Pension funds should assess a company’s corporate social responsibility policy ahead of building significant stakeholdings, the chief executive of Dutch manager SPF Beheer has argued.

According to Albert Akkerman, the asset manager’s approach of thoroughly screening firms ahead of engagement and only increasing the stake after a successful dialogue had paid off.

The chief executive was referring to the €3bn compact strategic equity portfolio, consisting of merely 70 companies, that SPF has been managing for the €14bn railways scheme (SPF) over the past four years.

Speaking during a meeting of CIOs in Amsterdam on socially responsible investment (SRI), he said that the scale of the stake allowed for good access to the companies’ top echelons.

“This facilitates an effective dialogue, ultimately resulting in considerably higher returns than the MSCI World Index, against comparable or even lower risks,” said Akkerman.

The management, focussing on absolute returns for the long term, delivered cumulative returns of no less than 80% during this period, said Akkerman.

That exceeded the equity benchmark by 30 percentage points, he added.

Roelie van Wijk, chief executive of Aegon subsidiary TKP Investments, discussed a recent initiative by TKP, the €16bn transport scheme Vervoer and asset manager Robeco, to begin a dialogue with Dutch companies on social issues, the environment and corporate governance.

Currently, the three investors are attempting to engage with energy giant Shell over its gas field in the Dutch province of Groningen – near which a number of earthquakes have recently occurred – about its risk assessment of the gas extraction project, as well as the potential consequences for company and the local population.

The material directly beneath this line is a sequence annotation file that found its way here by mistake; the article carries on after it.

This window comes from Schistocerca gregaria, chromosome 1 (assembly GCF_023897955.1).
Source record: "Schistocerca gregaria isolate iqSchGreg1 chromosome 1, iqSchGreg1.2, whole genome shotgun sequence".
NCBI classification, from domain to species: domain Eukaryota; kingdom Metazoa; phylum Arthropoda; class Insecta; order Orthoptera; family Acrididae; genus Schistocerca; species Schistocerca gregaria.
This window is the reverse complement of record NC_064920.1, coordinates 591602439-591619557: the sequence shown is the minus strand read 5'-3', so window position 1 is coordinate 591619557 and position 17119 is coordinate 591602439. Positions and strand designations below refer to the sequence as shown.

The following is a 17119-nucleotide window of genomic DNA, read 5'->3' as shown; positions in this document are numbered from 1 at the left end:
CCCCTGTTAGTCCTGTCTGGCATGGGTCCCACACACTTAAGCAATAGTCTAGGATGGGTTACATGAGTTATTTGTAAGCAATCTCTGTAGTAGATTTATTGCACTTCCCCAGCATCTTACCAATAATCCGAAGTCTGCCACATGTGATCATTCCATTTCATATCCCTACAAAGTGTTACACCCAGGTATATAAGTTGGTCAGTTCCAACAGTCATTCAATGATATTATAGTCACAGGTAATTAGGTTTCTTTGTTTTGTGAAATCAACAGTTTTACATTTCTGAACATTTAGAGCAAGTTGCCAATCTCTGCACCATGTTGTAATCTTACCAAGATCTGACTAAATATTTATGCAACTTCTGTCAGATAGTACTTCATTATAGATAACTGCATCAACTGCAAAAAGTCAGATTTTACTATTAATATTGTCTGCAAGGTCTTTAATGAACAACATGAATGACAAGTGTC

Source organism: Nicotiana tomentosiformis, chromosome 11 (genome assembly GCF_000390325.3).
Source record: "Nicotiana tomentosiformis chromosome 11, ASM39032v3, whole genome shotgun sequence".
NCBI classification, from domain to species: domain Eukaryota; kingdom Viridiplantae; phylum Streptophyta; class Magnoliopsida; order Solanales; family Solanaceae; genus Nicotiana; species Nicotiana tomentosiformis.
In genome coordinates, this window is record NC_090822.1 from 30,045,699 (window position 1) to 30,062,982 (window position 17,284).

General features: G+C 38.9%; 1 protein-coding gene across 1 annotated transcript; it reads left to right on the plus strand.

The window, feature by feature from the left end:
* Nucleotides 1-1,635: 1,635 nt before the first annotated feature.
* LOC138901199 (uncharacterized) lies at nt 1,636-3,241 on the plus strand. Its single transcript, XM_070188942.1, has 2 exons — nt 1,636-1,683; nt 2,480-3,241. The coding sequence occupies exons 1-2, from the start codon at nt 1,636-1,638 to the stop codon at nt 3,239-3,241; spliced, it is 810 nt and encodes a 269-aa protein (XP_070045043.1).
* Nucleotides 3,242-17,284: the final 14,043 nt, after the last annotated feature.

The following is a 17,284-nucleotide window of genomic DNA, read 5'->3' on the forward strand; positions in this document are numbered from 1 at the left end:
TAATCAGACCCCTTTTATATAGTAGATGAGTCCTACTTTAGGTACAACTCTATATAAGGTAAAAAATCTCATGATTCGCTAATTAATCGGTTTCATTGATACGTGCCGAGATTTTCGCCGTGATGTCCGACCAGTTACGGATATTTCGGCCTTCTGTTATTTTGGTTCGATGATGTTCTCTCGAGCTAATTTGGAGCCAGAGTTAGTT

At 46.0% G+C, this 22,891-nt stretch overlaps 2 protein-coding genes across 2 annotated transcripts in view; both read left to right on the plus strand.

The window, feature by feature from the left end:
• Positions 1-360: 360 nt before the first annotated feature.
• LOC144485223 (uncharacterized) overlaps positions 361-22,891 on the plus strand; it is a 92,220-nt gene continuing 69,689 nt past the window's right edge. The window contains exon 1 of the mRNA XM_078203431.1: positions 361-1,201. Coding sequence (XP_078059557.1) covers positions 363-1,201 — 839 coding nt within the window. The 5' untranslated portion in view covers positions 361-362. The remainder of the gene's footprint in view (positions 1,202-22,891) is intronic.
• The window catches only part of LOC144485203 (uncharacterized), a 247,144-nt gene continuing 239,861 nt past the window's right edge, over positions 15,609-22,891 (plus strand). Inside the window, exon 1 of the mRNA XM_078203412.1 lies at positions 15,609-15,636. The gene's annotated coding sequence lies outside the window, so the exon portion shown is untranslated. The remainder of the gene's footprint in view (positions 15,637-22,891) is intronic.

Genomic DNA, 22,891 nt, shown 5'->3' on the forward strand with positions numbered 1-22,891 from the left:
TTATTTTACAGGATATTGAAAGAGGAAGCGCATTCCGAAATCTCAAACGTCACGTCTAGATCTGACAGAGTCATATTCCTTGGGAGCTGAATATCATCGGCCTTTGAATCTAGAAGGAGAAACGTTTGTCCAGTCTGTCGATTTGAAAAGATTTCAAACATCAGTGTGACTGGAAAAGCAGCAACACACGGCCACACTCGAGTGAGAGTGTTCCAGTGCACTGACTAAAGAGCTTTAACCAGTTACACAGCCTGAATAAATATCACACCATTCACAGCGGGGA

According to Van Wijk, Shell is reluctant, and TKP, Vervoer and Robeco are intending to increase the pressure, preferably together with other institutional investors.

“We want to prevent that nasty things happening,” she explained.

Van Wijk added that an earlier engagement with retailer Ahold has lead to a more generous and stable dividend policy.

Two other pension funds, meanwhile, highlighted other ways of promoting sustainable investments.

Progress, the €5bn fund for employees of Unilever, said it had committed a further  €250m in an Aegon fund of Dutch mortgages.

Martin Sanders, CIO of Unilever, said the allocation combined attractive returns with social support.

He stressed that the risk profile of the investment was excellent, following the mandatory 30-year pay off period and stricter conditions for borrowers, and concluded that a growing number of non-bank lenders would lead to lower costs for consumers.

With an estimated annual return of 4%, the asset class was also suitable for matching liabilities, said Sanders, who added that the returns were exceeding the current government bond yield by around 200 basis points. 

Asset manager MN added that it was to invest another €250m in sustainable rental properties in the Netherlands, completing the transaction for the €53bn metal scheme PMT, which already has a €1.5bn allocation to Dutch direct real estate.

By investing an additional €130m in improving thermal insulation and boilers in its existing stock, the pension fund would contribute to employment, a reduction in carbon emissions as well as cost reduction and increased living comfort for its tenants, argued Gerald Cartigny, deputy CIO at MN.

He added that the rental increase for the tenants would be no more than 55% of the achieved reduction of energy costs.

Cartigny estimated the returns on its sustainability project would be 5% to 6%.